Sudbury offers cycling courses to help cut down on collisions

The City of Greater Sudbury is making an effort to improve bike safety by offering cycling courses in a city where cyclists say poor roads are to blame for many of their safety concerns.
Rachelle Niemela, who is chair of the Sudbury cyclists' union, says she doesn't want to give up the work she's doing to focus on running for municipal office. (Olivia Stefanovich/CBC )

The City of Greater Sudbury is making an effort to improve bike safety by offering cycling courses in a city where cyclists say poor roads are to blame for many of their safety concerns.

Sudbury cyclist Rachelle Niemela says she's had a number of close calls with motorists who have forced her off the road.

She says the city's lack of bike infrastructure makes it difficult for cyclists to manoeuvre in traffic, but she's also seen many cyclists ignore rules.

"It's lack of knowledge. And cyclists have to take responsibility for their own safety,” she said.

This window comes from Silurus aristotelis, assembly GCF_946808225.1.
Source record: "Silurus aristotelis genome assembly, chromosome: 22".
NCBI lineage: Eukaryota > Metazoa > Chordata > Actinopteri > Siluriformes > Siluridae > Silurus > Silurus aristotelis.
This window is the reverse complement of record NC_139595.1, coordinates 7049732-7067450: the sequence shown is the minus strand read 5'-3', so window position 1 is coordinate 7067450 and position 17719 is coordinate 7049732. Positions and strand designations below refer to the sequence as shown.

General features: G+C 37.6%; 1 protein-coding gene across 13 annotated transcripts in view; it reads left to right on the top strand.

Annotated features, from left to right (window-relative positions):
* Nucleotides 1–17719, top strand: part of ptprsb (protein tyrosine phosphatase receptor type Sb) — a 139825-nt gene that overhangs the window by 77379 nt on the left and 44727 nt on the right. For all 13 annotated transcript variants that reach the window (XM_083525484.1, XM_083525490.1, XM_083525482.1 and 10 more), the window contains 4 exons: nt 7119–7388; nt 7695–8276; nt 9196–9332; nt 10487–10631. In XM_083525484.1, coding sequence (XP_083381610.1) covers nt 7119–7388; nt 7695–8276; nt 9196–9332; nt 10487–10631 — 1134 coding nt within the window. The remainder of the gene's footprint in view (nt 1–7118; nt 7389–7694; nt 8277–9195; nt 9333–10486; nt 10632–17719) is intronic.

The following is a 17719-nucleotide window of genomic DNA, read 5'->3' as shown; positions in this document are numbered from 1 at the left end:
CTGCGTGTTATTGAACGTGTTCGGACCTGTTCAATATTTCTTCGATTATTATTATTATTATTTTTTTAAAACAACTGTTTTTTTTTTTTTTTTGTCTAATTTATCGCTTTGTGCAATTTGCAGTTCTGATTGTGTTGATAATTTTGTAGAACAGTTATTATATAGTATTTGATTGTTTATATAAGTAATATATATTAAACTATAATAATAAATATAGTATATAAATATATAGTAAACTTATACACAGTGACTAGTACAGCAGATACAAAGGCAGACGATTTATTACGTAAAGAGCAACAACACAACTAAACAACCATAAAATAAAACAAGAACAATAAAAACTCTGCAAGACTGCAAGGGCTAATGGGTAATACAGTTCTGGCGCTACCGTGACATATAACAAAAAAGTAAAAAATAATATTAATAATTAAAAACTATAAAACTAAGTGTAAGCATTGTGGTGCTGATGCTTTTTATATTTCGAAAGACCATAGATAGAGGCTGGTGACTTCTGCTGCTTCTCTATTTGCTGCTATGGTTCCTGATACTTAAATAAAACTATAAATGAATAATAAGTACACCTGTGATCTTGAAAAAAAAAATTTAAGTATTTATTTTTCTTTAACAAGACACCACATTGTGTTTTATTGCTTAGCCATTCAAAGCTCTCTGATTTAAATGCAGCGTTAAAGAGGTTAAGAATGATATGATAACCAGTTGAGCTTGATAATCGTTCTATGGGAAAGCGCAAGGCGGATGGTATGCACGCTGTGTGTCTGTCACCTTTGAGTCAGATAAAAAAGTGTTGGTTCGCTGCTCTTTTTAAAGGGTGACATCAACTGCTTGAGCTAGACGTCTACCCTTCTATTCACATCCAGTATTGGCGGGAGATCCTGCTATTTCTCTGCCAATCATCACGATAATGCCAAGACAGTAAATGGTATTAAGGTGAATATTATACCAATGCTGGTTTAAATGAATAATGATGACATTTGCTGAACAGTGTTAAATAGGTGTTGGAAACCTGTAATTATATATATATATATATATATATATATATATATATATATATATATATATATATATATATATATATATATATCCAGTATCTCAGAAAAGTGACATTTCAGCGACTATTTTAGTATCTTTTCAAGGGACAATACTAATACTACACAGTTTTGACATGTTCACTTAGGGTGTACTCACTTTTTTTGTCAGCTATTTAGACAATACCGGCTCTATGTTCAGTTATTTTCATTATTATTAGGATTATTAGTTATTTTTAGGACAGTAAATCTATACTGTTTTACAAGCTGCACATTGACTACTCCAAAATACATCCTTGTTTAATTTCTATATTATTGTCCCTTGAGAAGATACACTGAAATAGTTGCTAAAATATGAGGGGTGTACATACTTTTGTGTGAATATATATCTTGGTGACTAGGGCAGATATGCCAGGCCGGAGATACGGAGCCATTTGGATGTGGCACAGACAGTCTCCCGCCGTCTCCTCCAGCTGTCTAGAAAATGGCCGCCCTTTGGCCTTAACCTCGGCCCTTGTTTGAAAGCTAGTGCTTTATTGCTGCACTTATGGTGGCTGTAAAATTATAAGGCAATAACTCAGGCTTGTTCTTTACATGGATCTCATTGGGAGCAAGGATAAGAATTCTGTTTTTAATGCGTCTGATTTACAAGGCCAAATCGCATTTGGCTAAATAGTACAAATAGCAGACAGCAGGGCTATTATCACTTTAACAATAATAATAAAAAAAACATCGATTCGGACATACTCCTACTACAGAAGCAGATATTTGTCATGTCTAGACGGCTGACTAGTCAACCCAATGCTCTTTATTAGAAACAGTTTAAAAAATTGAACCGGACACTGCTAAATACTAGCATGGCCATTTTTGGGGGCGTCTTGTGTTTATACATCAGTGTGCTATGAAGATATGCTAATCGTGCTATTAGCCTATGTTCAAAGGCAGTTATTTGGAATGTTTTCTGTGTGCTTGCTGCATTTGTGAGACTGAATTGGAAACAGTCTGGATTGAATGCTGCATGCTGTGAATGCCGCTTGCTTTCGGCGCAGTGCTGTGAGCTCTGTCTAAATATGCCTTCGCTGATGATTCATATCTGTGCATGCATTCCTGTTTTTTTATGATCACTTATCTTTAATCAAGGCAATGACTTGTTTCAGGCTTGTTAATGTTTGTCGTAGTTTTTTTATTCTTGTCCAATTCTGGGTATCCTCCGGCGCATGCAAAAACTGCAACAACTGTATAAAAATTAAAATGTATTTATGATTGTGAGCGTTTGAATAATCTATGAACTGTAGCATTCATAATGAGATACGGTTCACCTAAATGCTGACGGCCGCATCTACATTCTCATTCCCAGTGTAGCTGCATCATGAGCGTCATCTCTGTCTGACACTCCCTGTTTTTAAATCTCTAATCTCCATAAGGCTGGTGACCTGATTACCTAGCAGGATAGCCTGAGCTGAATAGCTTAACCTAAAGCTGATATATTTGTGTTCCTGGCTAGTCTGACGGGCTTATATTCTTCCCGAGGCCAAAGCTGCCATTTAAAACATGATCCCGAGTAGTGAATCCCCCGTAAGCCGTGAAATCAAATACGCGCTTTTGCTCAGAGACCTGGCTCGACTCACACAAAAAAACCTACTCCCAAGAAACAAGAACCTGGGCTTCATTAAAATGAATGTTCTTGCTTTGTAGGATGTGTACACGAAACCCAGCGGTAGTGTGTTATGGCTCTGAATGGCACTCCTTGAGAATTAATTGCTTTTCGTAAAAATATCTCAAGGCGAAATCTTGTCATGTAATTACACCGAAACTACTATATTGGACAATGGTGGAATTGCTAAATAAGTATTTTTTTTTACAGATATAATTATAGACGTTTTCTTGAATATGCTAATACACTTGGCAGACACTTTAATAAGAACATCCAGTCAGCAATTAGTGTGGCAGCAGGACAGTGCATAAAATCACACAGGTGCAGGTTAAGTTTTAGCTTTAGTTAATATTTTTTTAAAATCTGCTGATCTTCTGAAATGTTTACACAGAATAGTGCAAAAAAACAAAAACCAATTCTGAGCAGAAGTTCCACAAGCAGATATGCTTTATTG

Niemela is an instructor for the City of Greater Sudbury's new cycling courses.

The city recently took over the cycling courses from Rainbow Routes. The classes offer instruction for beginner and advanced bike riders.

Sudbury Police Constable Brad Purvis said he thinks the city run program will help improve road safety.

"Basically, if you're driving a bike, you're driving a vehicle … and you need to treat it as such."

Greater Sudbury Police report the number of cycling collisions has decreased over the past few years. Last year there were 11 fewer crashes than the year before.

To keep that number down, Niemela says she hopes her classes will teach cyclists to lead by example and follow proper bike etiquette.

The city is also offering courses geared toward children who are learning how to bike without training wheels, as well as mature riders who want to improve their skills.

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